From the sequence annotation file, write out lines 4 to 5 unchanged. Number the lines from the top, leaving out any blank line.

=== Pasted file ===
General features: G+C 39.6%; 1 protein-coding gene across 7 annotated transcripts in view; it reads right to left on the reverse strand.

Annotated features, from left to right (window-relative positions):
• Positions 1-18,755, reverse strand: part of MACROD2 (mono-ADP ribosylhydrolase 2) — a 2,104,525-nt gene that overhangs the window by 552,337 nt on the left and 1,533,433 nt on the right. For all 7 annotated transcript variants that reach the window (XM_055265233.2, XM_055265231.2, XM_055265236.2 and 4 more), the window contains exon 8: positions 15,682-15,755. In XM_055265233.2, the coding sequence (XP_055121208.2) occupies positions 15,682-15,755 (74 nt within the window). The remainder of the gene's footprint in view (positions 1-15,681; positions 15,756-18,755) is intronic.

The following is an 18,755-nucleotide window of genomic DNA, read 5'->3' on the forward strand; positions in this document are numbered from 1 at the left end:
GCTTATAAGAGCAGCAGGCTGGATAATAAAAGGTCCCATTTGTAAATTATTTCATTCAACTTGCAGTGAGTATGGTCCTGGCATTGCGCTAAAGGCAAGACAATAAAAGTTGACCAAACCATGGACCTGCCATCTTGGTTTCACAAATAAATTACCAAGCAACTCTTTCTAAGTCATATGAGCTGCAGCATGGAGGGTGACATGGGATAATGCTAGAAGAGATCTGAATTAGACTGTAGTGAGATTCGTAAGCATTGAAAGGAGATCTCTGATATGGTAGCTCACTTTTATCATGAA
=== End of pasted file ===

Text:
The following is an 18,755-nucleotide window of genomic DNA, read 5'->3' on the forward strand; positions in this document are numbered from 1 at the left end:
GCTTATAAGAGCAGCAGGCTGGATAATAAAAGGTCCCATTTGTAAATTATTTCATTCAACTTGCAGTGAGTATGGTCCTGGCATTGCGCTAAAGGCAAGACAATAAAAGTTGACCAAACCATGGACCTGCCATCTTGGTTTCACAAATAAATTACCAAGCAACTCTTTCTAAGTCATATGAGCTGCAGCATGGAGGGTGACATGGGATAATGCTAGAAGAGATCTGAATTAGACTGTAGTGAGATTCGTAAGCATTGAAAGGAGATCTCTGATATGGTAGCTCACTTTTATCATGAA